class GreetingBuilder {
    var default = ""
    
    fun String.useAsDefault () { // this: String
        // access to GreetingBuilder.default via implicit this
        default = this
                          
        // access to GreetingBuilder.default via explicit this
        this@GreetingBuilder.default = this     
    }
}

As you see, we can also make the access to the outer this explicit.

Fortunately there exists a mechanism in Kotlin to tell the compiler to prevent the implicit this from being available: @DslMarker. With it we define an annotation that is used to mark our code as our DSL language.

@DslMarker
annotation class PersonDsl

Now we can annotate our PersonBuilder and HelloBuilder classes to be part of PersonDSL.

data class Person(val age: Int, val greeting: Greeting)
data class Greeting(val specific: Map<String, String>, val default: String)

@DslMarker
annotation class PersonDsl

fun main() {
    val person = buildPerson {
        age = 42
        greeting {
            "Hello" to "father"
            "Hi" to "mother"
            default = "What's up"

            // age = 41
            // Uncommenting the line above will yield a compile error.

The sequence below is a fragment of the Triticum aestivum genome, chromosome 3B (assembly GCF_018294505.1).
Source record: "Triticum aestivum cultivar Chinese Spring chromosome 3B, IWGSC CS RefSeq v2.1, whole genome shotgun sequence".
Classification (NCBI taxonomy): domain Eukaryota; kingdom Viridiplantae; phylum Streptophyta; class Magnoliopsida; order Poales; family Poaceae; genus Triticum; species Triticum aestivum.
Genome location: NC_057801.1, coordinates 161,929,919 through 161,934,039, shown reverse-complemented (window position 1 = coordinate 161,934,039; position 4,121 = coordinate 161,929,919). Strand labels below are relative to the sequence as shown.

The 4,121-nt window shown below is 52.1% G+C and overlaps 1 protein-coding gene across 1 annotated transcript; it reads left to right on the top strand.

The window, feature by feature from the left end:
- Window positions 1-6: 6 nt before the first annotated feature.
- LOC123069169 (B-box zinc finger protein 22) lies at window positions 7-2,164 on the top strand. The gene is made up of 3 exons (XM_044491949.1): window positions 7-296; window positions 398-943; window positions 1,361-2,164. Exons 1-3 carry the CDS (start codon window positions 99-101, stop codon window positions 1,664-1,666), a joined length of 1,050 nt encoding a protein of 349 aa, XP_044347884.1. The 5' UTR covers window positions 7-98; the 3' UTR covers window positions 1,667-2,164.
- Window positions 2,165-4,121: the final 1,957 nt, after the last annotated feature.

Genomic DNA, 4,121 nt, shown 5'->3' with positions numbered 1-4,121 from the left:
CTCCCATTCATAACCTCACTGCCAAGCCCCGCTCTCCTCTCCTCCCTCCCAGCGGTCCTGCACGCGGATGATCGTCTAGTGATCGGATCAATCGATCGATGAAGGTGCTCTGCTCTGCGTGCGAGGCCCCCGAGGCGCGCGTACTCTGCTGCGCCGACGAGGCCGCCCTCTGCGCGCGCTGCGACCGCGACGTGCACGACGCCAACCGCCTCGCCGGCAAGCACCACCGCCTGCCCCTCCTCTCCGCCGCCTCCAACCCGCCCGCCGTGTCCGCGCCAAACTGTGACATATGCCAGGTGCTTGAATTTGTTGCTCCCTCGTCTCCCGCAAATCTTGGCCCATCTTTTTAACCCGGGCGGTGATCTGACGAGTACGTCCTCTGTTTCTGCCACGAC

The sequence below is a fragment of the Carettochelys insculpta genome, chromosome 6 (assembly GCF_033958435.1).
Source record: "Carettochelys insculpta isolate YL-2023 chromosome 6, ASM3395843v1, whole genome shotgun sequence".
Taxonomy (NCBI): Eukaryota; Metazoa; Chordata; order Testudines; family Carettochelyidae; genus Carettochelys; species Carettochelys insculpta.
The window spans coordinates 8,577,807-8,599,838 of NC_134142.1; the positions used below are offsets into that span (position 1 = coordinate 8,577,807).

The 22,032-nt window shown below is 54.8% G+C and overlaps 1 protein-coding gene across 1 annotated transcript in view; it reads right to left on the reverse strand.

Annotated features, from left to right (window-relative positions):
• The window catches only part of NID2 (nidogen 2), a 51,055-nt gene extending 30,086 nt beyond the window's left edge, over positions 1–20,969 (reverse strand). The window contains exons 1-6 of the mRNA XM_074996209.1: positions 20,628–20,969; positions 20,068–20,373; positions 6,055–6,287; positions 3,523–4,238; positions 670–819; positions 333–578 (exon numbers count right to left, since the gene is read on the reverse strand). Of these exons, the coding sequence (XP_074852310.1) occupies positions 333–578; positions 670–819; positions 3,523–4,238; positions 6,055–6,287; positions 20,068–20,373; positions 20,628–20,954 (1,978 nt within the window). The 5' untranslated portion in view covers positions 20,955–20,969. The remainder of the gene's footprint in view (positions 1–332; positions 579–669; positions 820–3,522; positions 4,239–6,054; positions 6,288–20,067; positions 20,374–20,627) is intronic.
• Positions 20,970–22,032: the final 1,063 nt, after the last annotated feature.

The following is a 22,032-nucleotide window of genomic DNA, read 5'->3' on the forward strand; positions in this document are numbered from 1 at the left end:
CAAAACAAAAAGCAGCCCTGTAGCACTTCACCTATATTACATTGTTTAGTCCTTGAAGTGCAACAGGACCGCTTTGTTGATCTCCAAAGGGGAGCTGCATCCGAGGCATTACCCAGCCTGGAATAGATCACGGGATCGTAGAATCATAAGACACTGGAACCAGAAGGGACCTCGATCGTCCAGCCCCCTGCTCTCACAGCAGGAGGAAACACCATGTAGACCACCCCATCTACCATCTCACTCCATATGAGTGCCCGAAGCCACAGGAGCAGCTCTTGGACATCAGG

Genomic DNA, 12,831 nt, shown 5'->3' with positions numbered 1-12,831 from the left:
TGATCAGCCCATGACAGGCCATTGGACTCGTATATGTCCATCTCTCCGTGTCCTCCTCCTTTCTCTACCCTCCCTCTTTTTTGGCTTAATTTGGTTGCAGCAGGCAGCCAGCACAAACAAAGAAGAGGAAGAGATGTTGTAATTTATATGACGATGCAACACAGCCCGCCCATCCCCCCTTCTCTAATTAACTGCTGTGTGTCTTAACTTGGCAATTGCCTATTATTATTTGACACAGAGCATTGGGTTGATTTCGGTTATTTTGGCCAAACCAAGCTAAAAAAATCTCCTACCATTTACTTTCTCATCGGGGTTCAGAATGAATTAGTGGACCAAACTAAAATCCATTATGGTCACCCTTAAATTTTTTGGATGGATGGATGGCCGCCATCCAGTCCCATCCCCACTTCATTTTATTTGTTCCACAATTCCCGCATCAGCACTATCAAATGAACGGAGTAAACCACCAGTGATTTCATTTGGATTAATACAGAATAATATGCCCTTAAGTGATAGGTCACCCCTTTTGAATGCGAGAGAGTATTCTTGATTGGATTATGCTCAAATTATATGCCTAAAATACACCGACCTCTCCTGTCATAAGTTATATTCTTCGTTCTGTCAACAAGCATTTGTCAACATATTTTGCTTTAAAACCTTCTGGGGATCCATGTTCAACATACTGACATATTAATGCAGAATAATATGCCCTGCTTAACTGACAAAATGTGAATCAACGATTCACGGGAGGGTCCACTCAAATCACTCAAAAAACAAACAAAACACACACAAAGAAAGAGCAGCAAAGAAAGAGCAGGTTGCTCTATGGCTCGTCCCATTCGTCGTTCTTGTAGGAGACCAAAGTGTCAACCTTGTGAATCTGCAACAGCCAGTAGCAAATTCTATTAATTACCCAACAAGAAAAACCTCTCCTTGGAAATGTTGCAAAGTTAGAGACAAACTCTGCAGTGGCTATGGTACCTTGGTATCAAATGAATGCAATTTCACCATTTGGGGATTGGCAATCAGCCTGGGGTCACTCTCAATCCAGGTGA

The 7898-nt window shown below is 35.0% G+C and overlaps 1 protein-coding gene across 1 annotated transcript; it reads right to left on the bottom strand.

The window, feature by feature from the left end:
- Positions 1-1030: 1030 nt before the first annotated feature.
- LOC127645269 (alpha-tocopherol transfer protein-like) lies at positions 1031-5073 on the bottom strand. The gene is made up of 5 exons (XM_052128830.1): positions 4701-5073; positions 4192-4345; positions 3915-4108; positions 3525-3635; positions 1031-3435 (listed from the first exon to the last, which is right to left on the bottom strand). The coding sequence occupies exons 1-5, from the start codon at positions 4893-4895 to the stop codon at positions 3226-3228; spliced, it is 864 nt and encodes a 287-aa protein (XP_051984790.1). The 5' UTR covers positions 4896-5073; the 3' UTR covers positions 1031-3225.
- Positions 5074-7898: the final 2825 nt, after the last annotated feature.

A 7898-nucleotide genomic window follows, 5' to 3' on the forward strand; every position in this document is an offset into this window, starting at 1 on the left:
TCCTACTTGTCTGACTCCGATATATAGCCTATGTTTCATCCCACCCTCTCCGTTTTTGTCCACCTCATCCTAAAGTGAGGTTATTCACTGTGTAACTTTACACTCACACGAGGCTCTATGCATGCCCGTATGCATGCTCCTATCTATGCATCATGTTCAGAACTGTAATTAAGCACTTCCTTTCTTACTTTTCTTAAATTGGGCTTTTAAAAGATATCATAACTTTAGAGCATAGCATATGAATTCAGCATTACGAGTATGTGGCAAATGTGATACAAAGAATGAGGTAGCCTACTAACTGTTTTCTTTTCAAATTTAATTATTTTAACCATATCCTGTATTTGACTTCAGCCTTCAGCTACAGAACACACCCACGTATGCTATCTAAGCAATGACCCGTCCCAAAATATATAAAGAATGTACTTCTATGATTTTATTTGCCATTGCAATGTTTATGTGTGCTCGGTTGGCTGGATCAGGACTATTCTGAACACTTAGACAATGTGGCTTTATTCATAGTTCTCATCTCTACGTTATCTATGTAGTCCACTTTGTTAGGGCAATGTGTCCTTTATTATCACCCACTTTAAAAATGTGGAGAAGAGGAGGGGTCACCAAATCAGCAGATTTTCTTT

this@buildPerson.age = 43  // But we can still be explicit
        }
    }
    println(person)
}

@PersonDsl
class GreetingBuilder {
    var default = ""
    private val specific = HashMap<String, String>()
    
    infix fun String.to (target: String) { specific[target] = this }
   
    fun build(): Greeting { return Greeting(specific, default) }
}

@PersonDsl
class PersonBuilder {
    var age = 0
    private val greetingBuilder = GreetingBuilder()
    
    fun greeting(init: GreetingBuilder.() -> Unit) { greetingBuilder.init() }

    fun build(): Person { return Person(this.age, this.greetingBuilder.build()) }
}

fun buildPerson(init: PersonBuilder.() -> Unit): Person {
    val builder = PersonBuilder()
    builder.init()
    return builder.build()
}

(Play with it: https://pl.kotl.in/ZH8nSGB-Q)

There we have it: the DSL we set out to write. And our @PersonDsl is preventing that we accidentally reference age inside the greeting {} block.

You might wonder why we have to define our DSL language annotation PersonDsl and why we could not just slap the @DslMarker on our builder classes. The reason is that this way multiple DSL languages can coexist. However, don't ask me to come up with an example where this is useful ;)

Conclusion

DSL languages are a nice tool to help you write correct code or configuration. Hopefully this guide has helped to de-mystify how it works under the hood. This will help you to troubleshoot problems when using DSLs, and perhaps it will inspire you to write your own Kotlin DSLs!